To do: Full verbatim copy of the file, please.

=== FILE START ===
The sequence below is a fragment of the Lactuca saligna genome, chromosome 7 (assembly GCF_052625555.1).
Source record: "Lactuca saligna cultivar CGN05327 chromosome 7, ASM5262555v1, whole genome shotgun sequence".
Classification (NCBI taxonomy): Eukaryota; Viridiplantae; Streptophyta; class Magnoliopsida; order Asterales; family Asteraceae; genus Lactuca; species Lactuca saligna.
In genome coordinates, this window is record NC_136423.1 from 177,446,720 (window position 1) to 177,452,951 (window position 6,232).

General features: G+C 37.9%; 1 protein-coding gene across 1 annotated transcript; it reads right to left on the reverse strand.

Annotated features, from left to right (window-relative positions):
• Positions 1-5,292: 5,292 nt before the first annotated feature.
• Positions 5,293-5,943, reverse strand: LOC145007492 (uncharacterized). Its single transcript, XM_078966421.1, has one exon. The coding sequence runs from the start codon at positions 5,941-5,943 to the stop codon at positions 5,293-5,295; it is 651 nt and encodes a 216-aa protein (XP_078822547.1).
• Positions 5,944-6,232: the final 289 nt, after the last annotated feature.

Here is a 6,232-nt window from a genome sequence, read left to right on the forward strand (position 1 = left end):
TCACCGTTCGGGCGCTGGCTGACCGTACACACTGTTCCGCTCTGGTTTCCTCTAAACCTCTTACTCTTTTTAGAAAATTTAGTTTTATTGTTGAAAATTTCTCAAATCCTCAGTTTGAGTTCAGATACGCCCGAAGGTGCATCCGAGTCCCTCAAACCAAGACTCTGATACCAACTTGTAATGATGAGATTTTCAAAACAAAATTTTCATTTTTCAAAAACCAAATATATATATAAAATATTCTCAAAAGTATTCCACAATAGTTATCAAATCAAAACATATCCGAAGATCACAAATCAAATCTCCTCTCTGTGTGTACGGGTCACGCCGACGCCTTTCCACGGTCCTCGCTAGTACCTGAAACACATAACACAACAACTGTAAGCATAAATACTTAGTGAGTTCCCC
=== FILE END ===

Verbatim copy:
The sequence below is a fragment of the Lactuca saligna genome, chromosome 7 (assembly GCF_052625555.1).
Source record: "Lactuca saligna cultivar CGN05327 chromosome 7, ASM5262555v1, whole genome shotgun sequence".
Classification (NCBI taxonomy): Eukaryota; Viridiplantae; Streptophyta; class Magnoliopsida; order Asterales; family Asteraceae; genus Lactuca; species Lactuca saligna.
In genome coordinates, this window is record NC_136423.1 from 177,446,720 (window position 1) to 177,452,951 (window position 6,232).

General features: G+C 37.9%; 1 protein-coding gene across 1 annotated transcript; it reads right to left on the reverse strand.

Annotated features, from left to right (window-relative positions):
• Positions 1-5,292: 5,292 nt before the first annotated feature.
• Positions 5,293-5,943, reverse strand: LOC145007492 (uncharacterized). Its single transcript, XM_078966421.1, has one exon. The coding sequence runs from the start codon at positions 5,941-5,943 to the stop codon at positions 5,293-5,295; it is 651 nt and encodes a 216-aa protein (XP_078822547.1).
• Positions 5,944-6,232: the final 289 nt, after the last annotated feature.

Here is a 6,232-nt window from a genome sequence, read left to right on the forward strand (position 1 = left end):
TCACCGTTCGGGCGCTGGCTGACCGTACACACTGTTCCGCTCTGGTTTCCTCTAAACCTCTTACTCTTTTTAGAAAATTTAGTTTTATTGTTGAAAATTTCTCAAATCCTCAGTTTGAGTTCAGATACGCCCGAAGGTGCATCCGAGTCCCTCAAACCAAGACTCTGATACCAACTTGTAATGATGAGATTTTCAAAACAAAATTTTCATTTTTCAAAAACCAAATATATATATAAAATATTCTCAAAAGTATTCCACAATAGTTATCAAATCAAAACATATCCGAAGATCACAAATCAAATCTCCTCTCTGTGTGTACGGGTCACGCCGACGCCTTTCCACGGTCCTCGCTAGTACCTGAAACACATAACACAACAACTGTAAGCATAAATACTTAGTGAGTTCCCC